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Potential Mechanisms Underlying Centralized Pain and Emerging Therapeutic Interventions

Potential Mechanisms Underlying Centralized Pain and Emerging Therapeutic Interventions

Centralized pain syndromes are associated with changes within the central nervous system that amplify peripheral input and/or generate the perception of pain in the absence of a noxious stimulus.

Examples of idiopathic functional disorders that are often categorized as centralized pain syndromes include fibromyalgia, chronic pelvic pain syndromes, migraine, and temporomandibular disorder.

Patients often suffer from widespread pain, associated with more than one specific syndrome, and report fatigue, mood and sleep disturbances, and poor quality of life.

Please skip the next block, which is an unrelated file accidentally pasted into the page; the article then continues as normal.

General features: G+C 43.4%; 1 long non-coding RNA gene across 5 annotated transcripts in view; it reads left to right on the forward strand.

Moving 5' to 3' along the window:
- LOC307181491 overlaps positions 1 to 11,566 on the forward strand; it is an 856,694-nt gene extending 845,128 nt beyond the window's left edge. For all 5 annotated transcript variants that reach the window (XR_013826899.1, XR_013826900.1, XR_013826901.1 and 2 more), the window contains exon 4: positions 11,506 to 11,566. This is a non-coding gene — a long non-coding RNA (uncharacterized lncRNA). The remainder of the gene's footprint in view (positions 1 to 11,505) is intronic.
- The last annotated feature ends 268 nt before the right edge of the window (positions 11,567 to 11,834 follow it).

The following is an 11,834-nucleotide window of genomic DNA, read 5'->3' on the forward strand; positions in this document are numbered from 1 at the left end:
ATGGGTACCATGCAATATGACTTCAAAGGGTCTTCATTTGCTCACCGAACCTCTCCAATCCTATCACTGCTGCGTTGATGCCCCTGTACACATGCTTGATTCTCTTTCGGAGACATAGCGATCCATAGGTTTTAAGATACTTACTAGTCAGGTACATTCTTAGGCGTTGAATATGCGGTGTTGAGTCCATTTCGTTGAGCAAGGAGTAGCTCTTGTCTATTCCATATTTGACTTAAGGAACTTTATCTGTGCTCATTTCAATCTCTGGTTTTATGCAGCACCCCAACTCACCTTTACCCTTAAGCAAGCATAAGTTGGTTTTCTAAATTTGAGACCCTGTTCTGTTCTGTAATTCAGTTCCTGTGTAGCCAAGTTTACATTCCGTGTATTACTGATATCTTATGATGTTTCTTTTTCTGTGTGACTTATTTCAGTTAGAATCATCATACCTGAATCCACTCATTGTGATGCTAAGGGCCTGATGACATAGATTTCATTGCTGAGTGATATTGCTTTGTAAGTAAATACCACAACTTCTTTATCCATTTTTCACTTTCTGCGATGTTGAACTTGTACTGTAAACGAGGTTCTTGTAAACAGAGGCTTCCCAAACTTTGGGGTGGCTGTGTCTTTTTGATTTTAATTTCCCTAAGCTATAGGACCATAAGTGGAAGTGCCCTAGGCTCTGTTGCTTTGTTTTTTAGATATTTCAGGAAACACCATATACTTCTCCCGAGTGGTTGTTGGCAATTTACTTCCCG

The high degree of symptom comorbidity and a lack of definitive underlying etiology make these syndromes notoriously difficult to treat.

The main purpose of this review article is to discuss potential mechanisms of centrally-driven pain amplification and how they may contribute to increased comorbidity, poorer pain outcomes, and decreased quality of life in patients diagnosed with centralized pain syndromes, as well as discuss emerging non-pharmacological therapies that improve symptomology associated with these syndromes.

Abnormal regulation and output of the hypothalamic-pituitary-adrenal (HPA) axis is commonly associated with centralized pain disorders.

CriticalCare.news
November 26, 2019

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